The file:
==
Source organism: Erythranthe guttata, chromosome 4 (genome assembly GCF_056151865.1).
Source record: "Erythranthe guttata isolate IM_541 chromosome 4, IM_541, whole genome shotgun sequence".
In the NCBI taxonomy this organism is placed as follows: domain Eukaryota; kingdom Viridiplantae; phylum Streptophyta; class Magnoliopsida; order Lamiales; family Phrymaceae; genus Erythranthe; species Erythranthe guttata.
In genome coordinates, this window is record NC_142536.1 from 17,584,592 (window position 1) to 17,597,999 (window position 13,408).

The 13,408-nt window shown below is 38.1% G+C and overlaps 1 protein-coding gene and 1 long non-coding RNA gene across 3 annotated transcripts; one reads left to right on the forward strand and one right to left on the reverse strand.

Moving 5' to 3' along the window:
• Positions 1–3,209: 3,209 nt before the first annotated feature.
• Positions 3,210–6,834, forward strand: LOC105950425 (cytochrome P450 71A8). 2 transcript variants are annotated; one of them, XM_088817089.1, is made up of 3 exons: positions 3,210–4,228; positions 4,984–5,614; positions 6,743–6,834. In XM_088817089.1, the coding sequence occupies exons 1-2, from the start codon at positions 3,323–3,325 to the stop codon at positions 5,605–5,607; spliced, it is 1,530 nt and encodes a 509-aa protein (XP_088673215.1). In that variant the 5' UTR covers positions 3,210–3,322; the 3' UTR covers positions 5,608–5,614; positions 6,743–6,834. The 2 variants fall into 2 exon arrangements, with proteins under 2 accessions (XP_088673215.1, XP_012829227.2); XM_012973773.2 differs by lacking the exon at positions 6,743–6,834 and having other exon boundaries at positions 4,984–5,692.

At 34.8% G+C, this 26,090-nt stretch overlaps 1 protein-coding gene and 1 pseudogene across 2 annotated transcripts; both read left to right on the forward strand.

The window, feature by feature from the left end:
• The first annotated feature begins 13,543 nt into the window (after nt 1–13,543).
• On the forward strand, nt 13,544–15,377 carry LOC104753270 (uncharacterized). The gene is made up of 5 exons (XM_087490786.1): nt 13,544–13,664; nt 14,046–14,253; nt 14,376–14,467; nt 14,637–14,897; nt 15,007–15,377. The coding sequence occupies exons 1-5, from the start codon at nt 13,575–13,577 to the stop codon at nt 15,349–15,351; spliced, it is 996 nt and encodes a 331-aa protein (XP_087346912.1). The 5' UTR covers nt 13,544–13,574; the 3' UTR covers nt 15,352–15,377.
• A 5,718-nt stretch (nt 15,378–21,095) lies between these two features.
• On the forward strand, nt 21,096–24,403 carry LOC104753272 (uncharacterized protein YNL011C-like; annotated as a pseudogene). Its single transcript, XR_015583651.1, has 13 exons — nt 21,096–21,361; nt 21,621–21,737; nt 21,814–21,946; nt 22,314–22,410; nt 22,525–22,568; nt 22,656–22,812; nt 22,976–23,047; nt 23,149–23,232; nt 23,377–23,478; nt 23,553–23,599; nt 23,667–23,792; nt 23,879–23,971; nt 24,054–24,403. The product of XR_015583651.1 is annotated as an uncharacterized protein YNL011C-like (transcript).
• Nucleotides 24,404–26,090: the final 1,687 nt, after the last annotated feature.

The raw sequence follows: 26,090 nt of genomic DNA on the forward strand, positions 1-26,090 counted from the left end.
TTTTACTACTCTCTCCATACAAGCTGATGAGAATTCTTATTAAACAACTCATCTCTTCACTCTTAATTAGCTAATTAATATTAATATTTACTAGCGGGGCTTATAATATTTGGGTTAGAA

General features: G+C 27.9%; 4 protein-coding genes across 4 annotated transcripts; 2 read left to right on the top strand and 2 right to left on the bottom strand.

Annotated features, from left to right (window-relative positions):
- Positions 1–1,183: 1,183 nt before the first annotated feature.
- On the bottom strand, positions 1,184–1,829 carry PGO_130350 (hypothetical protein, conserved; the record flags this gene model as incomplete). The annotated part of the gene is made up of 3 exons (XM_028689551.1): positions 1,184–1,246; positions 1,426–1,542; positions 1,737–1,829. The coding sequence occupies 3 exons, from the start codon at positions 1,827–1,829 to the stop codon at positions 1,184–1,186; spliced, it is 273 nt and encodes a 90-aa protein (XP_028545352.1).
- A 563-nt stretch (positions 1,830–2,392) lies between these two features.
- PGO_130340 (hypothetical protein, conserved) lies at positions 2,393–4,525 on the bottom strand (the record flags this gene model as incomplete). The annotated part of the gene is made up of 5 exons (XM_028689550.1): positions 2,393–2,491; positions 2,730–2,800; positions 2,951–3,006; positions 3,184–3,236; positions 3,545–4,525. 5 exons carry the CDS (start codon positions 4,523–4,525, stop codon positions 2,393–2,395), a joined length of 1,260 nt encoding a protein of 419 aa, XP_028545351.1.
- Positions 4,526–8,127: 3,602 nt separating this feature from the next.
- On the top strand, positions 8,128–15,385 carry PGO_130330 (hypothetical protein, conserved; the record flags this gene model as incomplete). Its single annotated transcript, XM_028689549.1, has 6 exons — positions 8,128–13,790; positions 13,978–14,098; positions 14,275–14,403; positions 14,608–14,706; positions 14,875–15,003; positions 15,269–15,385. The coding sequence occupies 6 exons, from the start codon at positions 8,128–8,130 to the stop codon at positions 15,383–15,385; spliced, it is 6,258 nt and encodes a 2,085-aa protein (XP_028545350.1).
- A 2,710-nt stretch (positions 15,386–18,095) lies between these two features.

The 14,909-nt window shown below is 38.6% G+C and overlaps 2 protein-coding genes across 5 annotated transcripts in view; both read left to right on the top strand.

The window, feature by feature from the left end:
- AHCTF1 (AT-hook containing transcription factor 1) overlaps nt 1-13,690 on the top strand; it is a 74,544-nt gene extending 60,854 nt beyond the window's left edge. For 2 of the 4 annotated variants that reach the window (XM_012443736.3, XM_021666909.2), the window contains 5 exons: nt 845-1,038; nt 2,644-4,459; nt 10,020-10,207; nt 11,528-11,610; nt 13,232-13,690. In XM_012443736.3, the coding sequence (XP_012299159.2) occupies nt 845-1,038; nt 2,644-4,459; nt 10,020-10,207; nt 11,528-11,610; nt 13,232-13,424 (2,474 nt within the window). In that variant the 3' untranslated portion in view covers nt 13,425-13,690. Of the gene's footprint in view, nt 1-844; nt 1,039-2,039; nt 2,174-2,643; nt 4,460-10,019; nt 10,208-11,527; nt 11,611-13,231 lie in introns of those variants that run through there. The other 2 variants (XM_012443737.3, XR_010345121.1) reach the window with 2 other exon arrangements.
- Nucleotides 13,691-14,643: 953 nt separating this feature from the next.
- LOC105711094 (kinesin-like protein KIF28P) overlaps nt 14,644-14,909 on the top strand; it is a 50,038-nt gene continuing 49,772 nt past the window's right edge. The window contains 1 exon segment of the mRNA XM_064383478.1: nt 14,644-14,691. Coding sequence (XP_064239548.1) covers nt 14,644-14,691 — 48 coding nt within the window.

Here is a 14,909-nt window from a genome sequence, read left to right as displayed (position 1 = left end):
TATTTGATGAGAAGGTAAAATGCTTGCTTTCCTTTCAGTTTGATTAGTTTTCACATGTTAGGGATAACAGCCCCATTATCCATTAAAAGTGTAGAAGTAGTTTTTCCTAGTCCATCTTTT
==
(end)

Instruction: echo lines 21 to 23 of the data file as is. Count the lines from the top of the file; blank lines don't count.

- On the bottom strand, positions 1,184–1,829 carry PGO_130350 (hypothetical protein, conserved; the record flags this gene model as incomplete). The annotated part of the gene is made up of 3 exons (XM_028689551.1): positions 1,184–1,246; positions 1,426–1,542; positions 1,737–1,829. The coding sequence occupies 3 exons, from the start codon at positions 1,827–1,829 to the stop codon at positions 1,184–1,186; spliced, it is 273 nt and encodes a 90-aa protein (XP_028545352.1).
- A 563-nt stretch (positions 1,830–2,392) lies between these two features.
- PGO_130340 (hypothetical protein, conserved) lies at positions 2,393–4,525 on the bottom strand (the record flags this gene model as incomplete). The annotated part of the gene is made up of 5 exons (XM_028689550.1): positions 2,393–2,491; positions 2,730–2,800; positions 2,951–3,006; positions 3,184–3,236; positions 3,545–4,525. 5 exons carry the CDS (start codon positions 4,523–4,525, stop codon positions 2,393–2,395), a joined length of 1,260 nt encoding a protein of 419 aa, XP_028545351.1.